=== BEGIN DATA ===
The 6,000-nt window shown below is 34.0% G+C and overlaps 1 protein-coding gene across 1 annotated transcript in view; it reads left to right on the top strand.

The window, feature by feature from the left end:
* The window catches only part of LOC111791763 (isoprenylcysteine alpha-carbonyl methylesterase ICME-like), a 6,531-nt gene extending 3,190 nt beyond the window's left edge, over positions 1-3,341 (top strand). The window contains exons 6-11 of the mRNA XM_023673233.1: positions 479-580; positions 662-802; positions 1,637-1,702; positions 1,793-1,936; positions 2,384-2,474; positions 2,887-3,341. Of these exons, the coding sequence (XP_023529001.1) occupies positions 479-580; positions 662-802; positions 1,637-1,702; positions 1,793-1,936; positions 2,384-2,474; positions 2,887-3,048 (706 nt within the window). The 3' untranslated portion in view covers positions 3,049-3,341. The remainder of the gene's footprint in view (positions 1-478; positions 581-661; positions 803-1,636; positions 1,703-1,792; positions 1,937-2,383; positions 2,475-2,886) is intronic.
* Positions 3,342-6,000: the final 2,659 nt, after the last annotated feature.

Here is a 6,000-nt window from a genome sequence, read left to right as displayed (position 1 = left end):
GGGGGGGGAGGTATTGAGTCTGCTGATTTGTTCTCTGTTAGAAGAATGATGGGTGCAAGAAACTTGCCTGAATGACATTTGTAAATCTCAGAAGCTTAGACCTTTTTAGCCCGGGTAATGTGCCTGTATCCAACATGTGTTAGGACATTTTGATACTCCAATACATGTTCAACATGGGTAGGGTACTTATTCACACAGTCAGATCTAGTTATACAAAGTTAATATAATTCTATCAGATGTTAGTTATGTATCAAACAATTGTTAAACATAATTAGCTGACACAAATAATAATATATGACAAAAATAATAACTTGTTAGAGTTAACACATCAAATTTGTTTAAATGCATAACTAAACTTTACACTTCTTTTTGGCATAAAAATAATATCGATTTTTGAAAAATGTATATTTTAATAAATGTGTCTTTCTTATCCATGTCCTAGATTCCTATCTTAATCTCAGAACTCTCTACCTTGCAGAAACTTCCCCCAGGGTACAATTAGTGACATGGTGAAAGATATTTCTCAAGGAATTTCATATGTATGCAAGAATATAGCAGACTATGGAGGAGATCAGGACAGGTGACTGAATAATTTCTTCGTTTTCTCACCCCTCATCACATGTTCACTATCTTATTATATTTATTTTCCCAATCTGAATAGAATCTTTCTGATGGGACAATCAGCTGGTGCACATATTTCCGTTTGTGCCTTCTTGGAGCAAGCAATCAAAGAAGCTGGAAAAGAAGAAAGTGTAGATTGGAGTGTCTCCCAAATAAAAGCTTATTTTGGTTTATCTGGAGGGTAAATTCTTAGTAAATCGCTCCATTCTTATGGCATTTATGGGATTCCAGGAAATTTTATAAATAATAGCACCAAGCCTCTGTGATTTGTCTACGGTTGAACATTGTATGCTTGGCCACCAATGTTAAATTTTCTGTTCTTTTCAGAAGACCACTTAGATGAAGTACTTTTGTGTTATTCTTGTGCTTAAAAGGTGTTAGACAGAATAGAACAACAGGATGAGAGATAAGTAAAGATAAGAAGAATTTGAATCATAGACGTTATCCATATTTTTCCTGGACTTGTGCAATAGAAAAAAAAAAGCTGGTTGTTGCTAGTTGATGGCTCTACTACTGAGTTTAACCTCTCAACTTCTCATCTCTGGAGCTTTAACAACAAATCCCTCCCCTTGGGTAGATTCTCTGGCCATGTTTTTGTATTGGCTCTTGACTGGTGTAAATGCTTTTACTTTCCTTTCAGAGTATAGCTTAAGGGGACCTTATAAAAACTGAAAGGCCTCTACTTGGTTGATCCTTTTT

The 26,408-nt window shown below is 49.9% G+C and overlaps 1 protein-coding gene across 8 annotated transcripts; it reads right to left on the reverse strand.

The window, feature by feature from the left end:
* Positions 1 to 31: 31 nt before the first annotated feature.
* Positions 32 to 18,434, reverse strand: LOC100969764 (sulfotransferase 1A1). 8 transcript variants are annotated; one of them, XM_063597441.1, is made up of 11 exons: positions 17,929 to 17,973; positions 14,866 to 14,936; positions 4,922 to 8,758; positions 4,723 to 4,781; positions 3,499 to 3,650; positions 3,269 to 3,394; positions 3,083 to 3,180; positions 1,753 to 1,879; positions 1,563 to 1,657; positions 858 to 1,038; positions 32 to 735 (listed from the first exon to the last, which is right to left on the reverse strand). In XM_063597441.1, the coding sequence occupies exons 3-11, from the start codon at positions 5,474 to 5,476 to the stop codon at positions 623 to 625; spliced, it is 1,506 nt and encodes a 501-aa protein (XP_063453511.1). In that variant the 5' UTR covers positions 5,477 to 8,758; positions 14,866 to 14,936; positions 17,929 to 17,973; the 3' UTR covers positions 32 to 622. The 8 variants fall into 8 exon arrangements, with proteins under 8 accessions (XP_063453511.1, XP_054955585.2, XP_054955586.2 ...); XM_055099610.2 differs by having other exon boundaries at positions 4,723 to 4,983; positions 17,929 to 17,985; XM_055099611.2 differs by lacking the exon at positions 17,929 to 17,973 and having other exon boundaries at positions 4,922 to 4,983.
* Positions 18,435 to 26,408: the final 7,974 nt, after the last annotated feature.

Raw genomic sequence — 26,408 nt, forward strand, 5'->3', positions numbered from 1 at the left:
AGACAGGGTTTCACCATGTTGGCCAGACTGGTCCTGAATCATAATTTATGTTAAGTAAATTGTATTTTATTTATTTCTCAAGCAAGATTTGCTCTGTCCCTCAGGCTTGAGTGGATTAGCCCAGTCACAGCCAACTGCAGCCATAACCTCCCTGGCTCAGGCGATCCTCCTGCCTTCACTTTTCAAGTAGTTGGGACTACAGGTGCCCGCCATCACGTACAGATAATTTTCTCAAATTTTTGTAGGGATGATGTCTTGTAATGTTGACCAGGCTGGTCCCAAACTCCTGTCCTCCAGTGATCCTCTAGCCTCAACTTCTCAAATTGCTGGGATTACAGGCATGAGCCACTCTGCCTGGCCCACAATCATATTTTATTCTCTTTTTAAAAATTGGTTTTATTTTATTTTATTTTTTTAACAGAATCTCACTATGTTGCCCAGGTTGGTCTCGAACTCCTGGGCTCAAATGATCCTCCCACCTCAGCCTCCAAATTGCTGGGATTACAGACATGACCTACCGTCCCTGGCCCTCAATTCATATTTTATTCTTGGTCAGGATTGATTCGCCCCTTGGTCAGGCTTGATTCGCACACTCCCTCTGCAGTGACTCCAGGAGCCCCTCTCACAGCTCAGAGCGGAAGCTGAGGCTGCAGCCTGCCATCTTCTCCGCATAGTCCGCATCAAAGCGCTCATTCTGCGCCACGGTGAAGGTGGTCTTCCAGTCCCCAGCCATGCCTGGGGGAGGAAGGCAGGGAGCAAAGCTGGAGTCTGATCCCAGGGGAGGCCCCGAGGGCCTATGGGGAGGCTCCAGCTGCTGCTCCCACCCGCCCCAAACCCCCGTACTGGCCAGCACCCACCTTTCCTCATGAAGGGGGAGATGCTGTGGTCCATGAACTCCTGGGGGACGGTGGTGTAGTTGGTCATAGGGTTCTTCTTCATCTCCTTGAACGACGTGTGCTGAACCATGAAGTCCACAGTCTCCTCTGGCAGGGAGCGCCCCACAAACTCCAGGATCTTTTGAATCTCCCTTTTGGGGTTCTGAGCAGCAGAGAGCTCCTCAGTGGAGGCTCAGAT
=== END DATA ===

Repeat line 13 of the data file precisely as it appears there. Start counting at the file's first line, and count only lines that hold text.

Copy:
AGACAGGGTTTCACCATGTTGGCCAGACTGGTCCTGAATCATAATTTATGTTAAGTAAATTGTATTTTATTTATTTCTCAAGCAAGATTTGCTCTGTCCCTCAGGCTTGAGTGGATTAGCCCAGTCACAGCCAACTGCAGCCATAACCTCCCTGGCTCAGGCGATCCTCCTGCCTTCACTTTTCAAGTAGTTGGGACTACAGGTGCCCGCCATCACGTACAGATAATTTTCTCAAATTTTTGTAGGGATGATGTCTTGTAATGTTGACCAGGCTGGTCCCAAACTCCTGTCCTCCAGTGATCCTCTAGCCTCAACTTCTCAAATTGCTGGGATTACAGGCATGAGCCACTCTGCCTGGCCCACAATCATATTTTATTCTCTTTTTAAAAATTGGTTTTATTTTATTTTATTTTTTTAACAGAATCTCACTATGTTGCCCAGGTTGGTCTCGAACTCCTGGGCTCAAATGATCCTCCCACCTCAGCCTCCAAATTGCTGGGATTACAGACATGACCTACCGTCCCTGGCCCTCAATTCATATTTTATTCTTGGTCAGGATTGATTCGCCCCTTGGTCAGGCTTGATTCGCACACTCCCTCTGCAGTGACTCCAGGAGCCCCTCTCACAGCTCAGAGCGGAAGCTGAGGCTGCAGCCTGCCATCTTCTCCGCATAGTCCGCATCAAAGCGCTCATTCTGCGCCACGGTGAAGGTGGTCTTCCAGTCCCCAGCCATGCCTGGGGGAGGAAGGCAGGGAGCAAAGCTGGAGTCTGATCCCAGGGGAGGCCCCGAGGGCCTATGGGGAGGCTCCAGCTGCTGCTCCCACCCGCCCCAAACCCCCGTACTGGCCAGCACCCACCTTTCCTCATGAAGGGGGAGATGCTGTGGTCCATGAACTCCTGGGGGACGGTGGTGTAGTTGGTCATAGGGTTCTTCTTCATCTCCTTGAACGACGTGTGCTGAACCATGAAGTCCACAGTCTCCTCTGGCAGGGAGCGCCCCACAAACTCCAGGATCTTTTGAATCTCCCTTTTGGGGTTCTGAGCAGCAGAGAGCTCCTCAGTGGAGGCTCAGAT